Lent 5 C ~ "Say Her Name" ~ Susan McGurgan

Say Her Name is a movement that emerged

from the stories of women

affected by institutional violence,

particularly women from marginalized communities—

women with no power,

no voice,

no easy path to justice.


Say her name.

It invites us to remove the distance

between “her”

and “us”,

to move beyond “otherness”,

remove privilege,

level the field,

place someone in the context of relationship and community.


Say her name.

She is somebody’s daughter.

Sister.

Lover.

Friend.


Say her name.

Naming someone lifts her story

from the anonymous and impersonal

to the concrete.

The visible.

The real.


Say her name.

The very title of this Bible story,

“A Woman Caught in Adultery,”

found in the heading for John 8: 1-11,

primes the pump in all the wrong ways.

It tells us to focus our gaze upon the accused—

(and presumed guilty)

woman.

On her sins,

her failures,

her shame.

Yet, the story unfolds quite differently.


It is the end of the week-long Festival of Tabernacles,

a time when those who are able

are commanded to make a pilgrimage to the Temple

to celebrate the gathering of the harvest

and the exodus from Egypt.


“For seven days, live in temporary shelters,

so your descendants will know that I had the Israelites

live in temporary shelters when I brought them out of Egypt” (Lev 23:42-43)


During this celebration,

Jerusalem is packed with joyous crowds

filling the streets,

crowding the marketplace,

jamming the roads leading to the Temple.

Tents and temporary booths dot the landscape.

Merchants and pickpockets

scan the crowds for strangers with heavy wallets

and a taste for adventure.


In this chaos,

a group of scribes and Pharisees

drag a woman into the temple area where Jesus is teaching

and thrust her

into the center of the crowd.


Teacher, this woman was caught

in the very act of committing adultery”

Disheveled,

perhaps half dressed,

terrified,

shamed,

she stands silent and alone before a crowd of men

eager to throw stone after stone

until her body breaks open.


We hear no backstory—

no explanation of who she is

and how they found her.

Where was she when they caught her “in the very act?”

Who are the witnesses?

Where is her equally guilty partner?


Was she set up?

Betrayed

by a man she loved?

Used

by one of her accusers for this very purpose?

Was it simply bad luck,

or was it careful planning

by men intent on silencing Jesus?


In the eyes of the accusers,

she is not a person at all.

She is simply the means to an end,

a useful but disposable commodity--

a Molotov cocktail

about to be lit and tossed.

She is bait,

and the trap is set.


Say her name.

Jesus refuses to be drawn into their game.

He writes in the sand

while the mob shifts heavy stones from hand to hand,

ready to punish,

hoping to finish what they started.


If Jesus agrees she should be stoned,

his reputation for mercy is in ruins,

and his standing with his followers,

diminished.

The Romans might accuse him

of taking the law into his own hands

and inciting violence.


If he argues she should be spared,

he is repudiating the Law of Moses

and undermining the social order of his people.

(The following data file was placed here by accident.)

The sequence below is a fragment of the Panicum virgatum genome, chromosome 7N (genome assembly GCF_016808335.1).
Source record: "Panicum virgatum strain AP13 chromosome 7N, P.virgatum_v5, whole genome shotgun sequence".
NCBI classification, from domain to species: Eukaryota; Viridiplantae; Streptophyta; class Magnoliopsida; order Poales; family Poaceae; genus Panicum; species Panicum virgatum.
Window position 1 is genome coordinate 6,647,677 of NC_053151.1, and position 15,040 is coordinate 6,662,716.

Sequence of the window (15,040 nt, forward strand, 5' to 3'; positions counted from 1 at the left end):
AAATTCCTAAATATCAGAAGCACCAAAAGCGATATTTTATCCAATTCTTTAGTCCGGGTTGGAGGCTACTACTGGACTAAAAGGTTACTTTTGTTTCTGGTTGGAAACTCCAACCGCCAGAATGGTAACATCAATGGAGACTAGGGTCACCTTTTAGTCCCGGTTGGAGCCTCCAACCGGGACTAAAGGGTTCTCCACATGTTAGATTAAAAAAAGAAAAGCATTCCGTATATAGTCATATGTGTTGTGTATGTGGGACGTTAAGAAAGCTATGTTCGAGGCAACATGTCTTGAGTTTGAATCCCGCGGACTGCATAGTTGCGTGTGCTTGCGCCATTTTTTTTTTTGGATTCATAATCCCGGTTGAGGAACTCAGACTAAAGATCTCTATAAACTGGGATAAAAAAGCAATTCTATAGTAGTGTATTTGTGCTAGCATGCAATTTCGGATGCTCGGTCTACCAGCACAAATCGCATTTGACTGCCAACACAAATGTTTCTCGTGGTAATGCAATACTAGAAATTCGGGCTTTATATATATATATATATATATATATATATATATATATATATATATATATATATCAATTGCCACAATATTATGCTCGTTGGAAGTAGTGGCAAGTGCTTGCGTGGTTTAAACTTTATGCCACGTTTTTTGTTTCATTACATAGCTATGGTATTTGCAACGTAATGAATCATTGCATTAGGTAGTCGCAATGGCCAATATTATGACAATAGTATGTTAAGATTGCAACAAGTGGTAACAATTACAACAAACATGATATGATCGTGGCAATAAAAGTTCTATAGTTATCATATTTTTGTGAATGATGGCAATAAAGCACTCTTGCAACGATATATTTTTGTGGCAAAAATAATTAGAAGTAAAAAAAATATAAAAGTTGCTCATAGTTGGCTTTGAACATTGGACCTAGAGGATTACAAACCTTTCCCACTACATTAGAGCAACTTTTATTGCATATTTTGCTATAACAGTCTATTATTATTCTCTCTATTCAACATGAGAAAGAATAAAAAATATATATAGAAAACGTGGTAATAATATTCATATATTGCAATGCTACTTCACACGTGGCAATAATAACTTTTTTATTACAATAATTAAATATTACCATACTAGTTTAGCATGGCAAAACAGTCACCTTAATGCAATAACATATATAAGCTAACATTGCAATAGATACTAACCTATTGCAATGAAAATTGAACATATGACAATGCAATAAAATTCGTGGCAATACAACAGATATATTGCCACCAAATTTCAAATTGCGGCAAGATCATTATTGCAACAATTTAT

Perhaps what this Gospel story really needs

is another title—

a title not written by those in power.

A title that more closely captures its heart.

Maybe something like,

The Hypocritical Leaders,”

“Dangerous Double Standards,”

“Caught in Their Own Trap,”

“Throwing Stones in Glass Houses”

Or even,

“Woman, Has No One Condemned You?”


This encounter

is not at all about the woman’s alleged adultery,

her guilt,

her innocence,

her past associations.

This encounter is not about the “right” or “wrong” answer

to an impossible question.

It is about seeing our lives more clearly,

and embracing a future of mercy and possibility.


“Let the one among you who is without sin

be the first to throw a stone at her.

And hearing that, they went away,

one by one,

beginning with the elders.


Did she feel the thud of a dozen stones

dropping to the ground?

Could she hear the voice of Jesus

over the pounding of her heart?

How long did it take for her fists to unclench

and her body to stop trembling?


Woman, where are they?

Has no one condemned you?


Woman.

Jesus stands,

and for the first time in the story,

she is addressed directly.

Given a name of dignity.

A name of honor.


Woman.

The same title Jesus used to address Mary at Cana.

The same name he used to commend his mother

to the Beloved Disciple as he hung upon the cross.


Woman,

is there no one left to accuse you?


Some scholars argue that this story

doesn’t even belong in the Gospel of John.

It’s not found in the earliest manuscripts,

and appears in a variety of places in later ones.

But I wonder if that matters.

Whatever its origin,

this story captures something

true

about Jesus

and also about us.


It invites us to look deep into a mirror

any time we have the urge to pick up a rock,

or use someone else as a pawn

in a game of privilege and power.


This story reminds us

that despite choices,

despite sin,

despite injustice,

despite forces that would deny our humanity,

we are—all of us—

invited into an encounter with Christ

that offers us dignity and freedom.

We are invited into a relationship

rooted in forgiveness, justice, love and hope.


I do not condemn you.

Go, and live a life free of sin.

Be free of whatever binds you.

Be free of whatever caught you.

Be free of the need to use and discard others.

Be free of those powers that threaten to bury you

under the weight of a thousand stones.


Woman, I do not condemn you.

Go, and sin no more.


Say your name!

Child of God.

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